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4.4: Mole-Mass Conversions

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     Learning Objectives
    • To convert quantities between mass units and mole units.

    A previous Example stated that the mass of 2 mol of U is twice the molar mass of uranium. Such a straightforward exercise does not require any formal mathematical treatment. Many questions concerning mass are not so straightforward, however, and require some mathematical manipulations.

    The simplest type of manipulation using molar mass as a conversion factor is a mole-mass conversion (or its reverse, a mass-mole conversion). In such a conversion, we use the molar mass of a substance as a conversion factor to convert mole units into mass units (or, conversely, mass units into mole units).

    We also established that 1 mol of Al has a mass of 26.98 g (Example \(\PageIndex{1}\)). Stated mathematically,

    1 mol Al = 26.98 g Al

    We can divide both sides of this expression by either side to get one of two possible conversion factors:

    \[\mathrm{\dfrac{1\: mol\: Al}{26.98\: g\: Al}\quad and \quad \dfrac{26.98\: g\: Al}{1\: mol\: Al}} \nonumber \]

    The first conversion factor can be used to convert from mass to moles, and the second converts from moles to mass. Both can be used to solve problems that would be hard to do “by eye.”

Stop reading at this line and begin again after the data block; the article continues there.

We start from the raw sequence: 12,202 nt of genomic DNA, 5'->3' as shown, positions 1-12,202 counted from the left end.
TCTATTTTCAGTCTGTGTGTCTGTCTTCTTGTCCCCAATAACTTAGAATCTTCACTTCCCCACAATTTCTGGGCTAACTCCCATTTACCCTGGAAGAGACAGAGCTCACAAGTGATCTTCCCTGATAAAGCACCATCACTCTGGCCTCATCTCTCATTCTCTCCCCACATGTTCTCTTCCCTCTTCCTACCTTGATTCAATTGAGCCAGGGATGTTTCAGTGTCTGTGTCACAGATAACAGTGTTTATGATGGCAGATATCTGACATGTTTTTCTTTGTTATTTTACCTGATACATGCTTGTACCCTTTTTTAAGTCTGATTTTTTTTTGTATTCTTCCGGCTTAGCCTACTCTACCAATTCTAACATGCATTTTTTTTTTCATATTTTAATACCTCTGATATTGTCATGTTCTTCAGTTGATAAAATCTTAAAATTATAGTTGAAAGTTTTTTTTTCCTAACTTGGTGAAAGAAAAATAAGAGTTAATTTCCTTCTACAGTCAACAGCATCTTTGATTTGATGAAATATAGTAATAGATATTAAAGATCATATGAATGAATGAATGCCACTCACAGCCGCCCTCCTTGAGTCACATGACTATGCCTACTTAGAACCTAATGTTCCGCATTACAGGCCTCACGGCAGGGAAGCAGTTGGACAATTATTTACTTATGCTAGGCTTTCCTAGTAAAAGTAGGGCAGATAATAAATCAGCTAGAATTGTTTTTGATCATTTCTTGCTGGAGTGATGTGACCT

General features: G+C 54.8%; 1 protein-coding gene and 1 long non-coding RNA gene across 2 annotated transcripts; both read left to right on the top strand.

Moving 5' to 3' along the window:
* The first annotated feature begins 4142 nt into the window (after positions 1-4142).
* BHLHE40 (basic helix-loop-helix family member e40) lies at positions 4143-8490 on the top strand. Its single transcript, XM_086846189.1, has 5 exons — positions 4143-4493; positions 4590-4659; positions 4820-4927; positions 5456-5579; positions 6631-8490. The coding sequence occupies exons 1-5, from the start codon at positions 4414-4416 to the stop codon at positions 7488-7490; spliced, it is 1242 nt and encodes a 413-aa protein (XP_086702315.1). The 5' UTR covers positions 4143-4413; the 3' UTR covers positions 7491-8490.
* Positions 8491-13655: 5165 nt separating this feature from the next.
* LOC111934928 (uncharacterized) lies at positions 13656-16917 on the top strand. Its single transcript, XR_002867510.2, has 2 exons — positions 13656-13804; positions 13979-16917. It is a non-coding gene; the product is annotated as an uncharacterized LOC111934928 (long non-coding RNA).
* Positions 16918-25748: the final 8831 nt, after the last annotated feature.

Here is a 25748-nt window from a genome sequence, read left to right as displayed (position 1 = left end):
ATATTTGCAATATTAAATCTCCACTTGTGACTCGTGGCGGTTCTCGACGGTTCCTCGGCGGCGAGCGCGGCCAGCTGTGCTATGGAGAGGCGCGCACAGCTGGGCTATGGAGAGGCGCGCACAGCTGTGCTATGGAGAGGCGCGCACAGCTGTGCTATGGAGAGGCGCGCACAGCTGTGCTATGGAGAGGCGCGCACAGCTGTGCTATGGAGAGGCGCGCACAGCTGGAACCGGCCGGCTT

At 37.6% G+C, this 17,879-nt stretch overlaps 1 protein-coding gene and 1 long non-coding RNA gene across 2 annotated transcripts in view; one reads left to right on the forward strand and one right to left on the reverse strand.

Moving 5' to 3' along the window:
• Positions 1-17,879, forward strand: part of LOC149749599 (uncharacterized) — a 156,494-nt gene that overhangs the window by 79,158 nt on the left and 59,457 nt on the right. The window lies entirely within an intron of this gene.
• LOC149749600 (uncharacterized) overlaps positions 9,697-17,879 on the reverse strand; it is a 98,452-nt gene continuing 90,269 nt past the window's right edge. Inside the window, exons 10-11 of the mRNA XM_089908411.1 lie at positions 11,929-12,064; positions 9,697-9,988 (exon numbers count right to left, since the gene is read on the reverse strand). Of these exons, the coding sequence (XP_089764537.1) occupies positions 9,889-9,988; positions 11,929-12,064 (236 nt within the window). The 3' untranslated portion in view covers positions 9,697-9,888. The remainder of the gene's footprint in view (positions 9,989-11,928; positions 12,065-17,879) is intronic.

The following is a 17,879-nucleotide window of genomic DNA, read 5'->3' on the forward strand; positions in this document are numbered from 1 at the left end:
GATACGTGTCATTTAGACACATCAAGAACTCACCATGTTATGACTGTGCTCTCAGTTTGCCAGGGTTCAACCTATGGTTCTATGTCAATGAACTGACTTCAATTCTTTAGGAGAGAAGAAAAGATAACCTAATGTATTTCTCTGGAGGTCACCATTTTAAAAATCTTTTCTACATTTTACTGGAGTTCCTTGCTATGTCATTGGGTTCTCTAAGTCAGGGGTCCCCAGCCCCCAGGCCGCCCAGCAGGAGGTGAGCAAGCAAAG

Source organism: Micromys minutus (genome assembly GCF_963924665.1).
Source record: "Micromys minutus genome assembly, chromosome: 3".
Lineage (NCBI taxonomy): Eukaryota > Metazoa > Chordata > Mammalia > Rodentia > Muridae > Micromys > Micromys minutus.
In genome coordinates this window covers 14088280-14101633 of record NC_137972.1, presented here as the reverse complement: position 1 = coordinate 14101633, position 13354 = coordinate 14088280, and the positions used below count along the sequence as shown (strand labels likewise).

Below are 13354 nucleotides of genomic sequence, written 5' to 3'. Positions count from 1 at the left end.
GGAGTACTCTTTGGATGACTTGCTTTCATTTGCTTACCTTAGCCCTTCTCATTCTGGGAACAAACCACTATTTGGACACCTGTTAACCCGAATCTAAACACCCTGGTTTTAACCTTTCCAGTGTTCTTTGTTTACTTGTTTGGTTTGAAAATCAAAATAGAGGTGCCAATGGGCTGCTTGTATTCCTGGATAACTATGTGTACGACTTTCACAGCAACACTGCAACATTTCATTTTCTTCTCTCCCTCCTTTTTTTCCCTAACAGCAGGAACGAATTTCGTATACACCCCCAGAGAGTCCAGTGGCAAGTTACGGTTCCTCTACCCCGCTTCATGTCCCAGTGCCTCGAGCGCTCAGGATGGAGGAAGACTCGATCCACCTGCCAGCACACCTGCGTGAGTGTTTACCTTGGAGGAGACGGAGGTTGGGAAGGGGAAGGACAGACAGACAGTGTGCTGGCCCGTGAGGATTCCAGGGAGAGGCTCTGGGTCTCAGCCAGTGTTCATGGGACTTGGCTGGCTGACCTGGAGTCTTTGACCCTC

Example \(\PageIndex{1}\)

    What is the mass of 3.987 mol of Al?


    The first step in a conversion problem is to decide what conversion factor to use. Because we are starting with mole units, we want a conversion factor that will cancel the mole unit and introduce the unit for mass in the numerator. Therefore, we should use the \(\mathrm{\dfrac{26.98\: g\: Al}{1\: mol\: Al}}\) conversion factor. We start with the given quantity and multiply by the conversion factor:


    \(\mathrm{3.987\: mol\: Al\times\dfrac{26.98\: g\: Al}{1\: mol\: Al}}\)

    Note that the mol units cancel algebraically. (The quantity 3.987 mol is understood to be in the numerator of a fraction that has 1 in the unwritten denominator.) Canceling and solving gives

    \(\mathrm{3.987\: mol\: Al\times \dfrac{26.98\: g\: Al}{1\: mol\: Al}=107.6\: g\: Al}\)

    Our final answer is expressed to four significant figures.

    Exercise \(\PageIndex{1}\)

    How many moles are present in 100.0 g of Al? (Hint: you will have to use the other conversion factor we obtained for aluminum.)